Recent experiments have shown that the loss of species from a plant community can reduce ecosystem functions and services such as productivity, carbon storage and soil health. With the loss of functioning the ecosystem may also become destabilized in its ability to maintain ecosystem functions and services in the long-term. However, assessing this is only possible if experiments can be maintained for a sufficient length of time.
In a new study published in Nature Communications, researchers from the University of Zurich and colleagues from Leipzig and Jena analyzed the stability of plant biomass production over two decades in one of the longest-running grassland biodiversity experiments in the world, the Jena Experiment in Germany. After more than a decade, plant species in more diverse experimental communities complemented each other in producing stable biomass at the community level.
At low plant diversity, by contrast, this “compensatory” effect was not realized and community biomass varied much more from year to year. During the first decade of the experiment species-rich communities had not yet stabilized because of large fluctuations in species populations.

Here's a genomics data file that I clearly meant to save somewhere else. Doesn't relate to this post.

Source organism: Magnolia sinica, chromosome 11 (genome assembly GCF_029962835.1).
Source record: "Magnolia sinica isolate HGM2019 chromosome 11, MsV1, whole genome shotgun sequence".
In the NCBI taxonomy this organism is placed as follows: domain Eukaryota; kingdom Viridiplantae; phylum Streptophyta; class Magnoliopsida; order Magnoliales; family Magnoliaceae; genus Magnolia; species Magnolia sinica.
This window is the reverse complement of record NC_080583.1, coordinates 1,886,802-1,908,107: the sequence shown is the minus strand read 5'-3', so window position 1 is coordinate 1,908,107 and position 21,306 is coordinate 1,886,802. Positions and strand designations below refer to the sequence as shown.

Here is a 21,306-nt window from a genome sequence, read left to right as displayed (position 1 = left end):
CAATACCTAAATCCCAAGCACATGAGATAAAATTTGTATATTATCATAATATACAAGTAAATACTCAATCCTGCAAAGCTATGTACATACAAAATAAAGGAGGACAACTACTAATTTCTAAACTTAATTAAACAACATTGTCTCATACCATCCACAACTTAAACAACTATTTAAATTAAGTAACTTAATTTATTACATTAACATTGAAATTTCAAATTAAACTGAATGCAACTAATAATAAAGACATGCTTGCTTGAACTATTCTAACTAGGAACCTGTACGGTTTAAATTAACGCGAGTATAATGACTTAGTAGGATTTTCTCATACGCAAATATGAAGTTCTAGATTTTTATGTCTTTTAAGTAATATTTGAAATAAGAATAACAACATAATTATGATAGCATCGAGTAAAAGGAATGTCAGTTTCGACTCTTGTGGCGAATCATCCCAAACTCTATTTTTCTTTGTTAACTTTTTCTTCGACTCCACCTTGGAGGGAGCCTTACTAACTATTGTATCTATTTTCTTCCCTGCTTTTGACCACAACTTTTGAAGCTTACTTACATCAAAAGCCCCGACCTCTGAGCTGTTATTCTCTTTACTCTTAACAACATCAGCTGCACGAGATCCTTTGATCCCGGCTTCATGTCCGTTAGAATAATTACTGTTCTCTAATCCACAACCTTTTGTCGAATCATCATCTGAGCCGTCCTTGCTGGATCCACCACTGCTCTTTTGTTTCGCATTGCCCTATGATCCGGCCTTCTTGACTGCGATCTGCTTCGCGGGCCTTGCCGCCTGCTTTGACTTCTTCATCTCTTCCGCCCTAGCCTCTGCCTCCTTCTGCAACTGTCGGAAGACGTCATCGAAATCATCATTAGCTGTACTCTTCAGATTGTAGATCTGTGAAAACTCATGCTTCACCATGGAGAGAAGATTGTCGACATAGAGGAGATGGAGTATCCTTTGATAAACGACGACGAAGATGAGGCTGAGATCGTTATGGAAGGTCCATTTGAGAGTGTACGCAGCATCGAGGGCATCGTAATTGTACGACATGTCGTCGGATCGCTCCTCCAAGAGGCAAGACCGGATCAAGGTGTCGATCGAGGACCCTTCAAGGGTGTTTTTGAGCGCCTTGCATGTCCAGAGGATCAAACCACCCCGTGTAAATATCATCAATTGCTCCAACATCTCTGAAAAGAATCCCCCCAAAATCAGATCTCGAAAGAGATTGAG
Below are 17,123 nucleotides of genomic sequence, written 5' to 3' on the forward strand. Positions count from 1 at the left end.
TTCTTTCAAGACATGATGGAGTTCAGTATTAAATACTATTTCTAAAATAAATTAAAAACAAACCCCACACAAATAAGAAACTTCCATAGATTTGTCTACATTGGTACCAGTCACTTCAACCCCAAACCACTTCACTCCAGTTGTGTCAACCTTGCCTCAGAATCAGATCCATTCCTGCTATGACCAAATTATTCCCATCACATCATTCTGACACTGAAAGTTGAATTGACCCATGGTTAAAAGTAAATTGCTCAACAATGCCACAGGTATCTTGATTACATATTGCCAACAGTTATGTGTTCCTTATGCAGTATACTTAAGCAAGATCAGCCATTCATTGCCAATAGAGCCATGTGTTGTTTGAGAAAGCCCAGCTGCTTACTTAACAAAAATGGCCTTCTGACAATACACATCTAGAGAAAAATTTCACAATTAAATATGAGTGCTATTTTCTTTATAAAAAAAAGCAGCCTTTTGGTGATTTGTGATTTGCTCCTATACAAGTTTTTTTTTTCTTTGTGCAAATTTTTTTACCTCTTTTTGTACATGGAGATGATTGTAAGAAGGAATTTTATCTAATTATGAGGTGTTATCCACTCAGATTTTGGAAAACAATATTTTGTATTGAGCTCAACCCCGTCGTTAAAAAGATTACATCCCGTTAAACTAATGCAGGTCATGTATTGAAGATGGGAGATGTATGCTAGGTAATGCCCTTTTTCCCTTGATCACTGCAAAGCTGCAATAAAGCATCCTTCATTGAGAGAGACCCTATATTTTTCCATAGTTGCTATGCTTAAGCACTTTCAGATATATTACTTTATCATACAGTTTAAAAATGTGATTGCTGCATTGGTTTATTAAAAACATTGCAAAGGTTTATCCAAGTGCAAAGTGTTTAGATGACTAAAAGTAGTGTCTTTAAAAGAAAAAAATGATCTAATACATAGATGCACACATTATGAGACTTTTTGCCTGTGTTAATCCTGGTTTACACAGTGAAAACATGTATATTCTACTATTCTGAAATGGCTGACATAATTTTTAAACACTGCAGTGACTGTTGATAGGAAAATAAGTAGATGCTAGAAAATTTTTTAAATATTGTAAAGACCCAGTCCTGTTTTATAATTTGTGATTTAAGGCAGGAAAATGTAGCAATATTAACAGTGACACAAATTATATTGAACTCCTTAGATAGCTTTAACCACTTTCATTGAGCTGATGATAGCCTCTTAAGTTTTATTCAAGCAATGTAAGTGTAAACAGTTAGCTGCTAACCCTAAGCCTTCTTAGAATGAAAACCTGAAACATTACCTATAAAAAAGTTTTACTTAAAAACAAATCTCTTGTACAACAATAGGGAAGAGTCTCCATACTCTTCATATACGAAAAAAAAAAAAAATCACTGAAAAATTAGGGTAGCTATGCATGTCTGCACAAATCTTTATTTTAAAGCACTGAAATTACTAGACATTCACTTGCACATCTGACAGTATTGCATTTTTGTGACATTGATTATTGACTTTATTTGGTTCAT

This long-term research shows that biodiversity plays an increasingly important role in stabilizing ecosystem productivity over time as plant communities mature. Because ecosystem stability incurs resilience in the face of environmental perturbations, it follows that in a changing world, older, more diverse ecosystems should be particularly highly valued.
The first author, Dr. Cameron Wagg from the University of Zurich, says, “We now realize that the mechanisms by which diverse species communities maintain ecosystem functioning in the long-term are continually developing even two decades later. Such findings in this study highlight the importance of long-term research studies to fully appreciate the invaluable role of biodiversity for supporting ecosystem functions and services into the future.”
The corresponding author, Prof. Dr. Bernhard Schmid from the University of Zurich, adds, “These novel results fit with other recent findings of our research group, suggesting that over time evolutionary processes in diverse plant communities select the most ‘collaborative’ plant genotypes among the different species, thus increasing division of labor, community productivity and ecosystem stability.”
Prof. Dr. Nico Eisenhauer from iDiv and Leipzig University and speaker of the Jena Experiment, highlights, “Only such long-term studies can draw a realistic and comprehensive picture of the relevance of biodiversity for ecosystems and human well-being.”
Cameron Wagg et al, Biodiversity–stability relationships strengthen over time in a long-term grassland experiment, Nature Communications (2022). DOI: 10.1038/s41467-022-35189-2
Grassland ecosystems become more resilient with age, finds long-term biodiversity experiment (2023, January 13)
retrieved 13 January 2023
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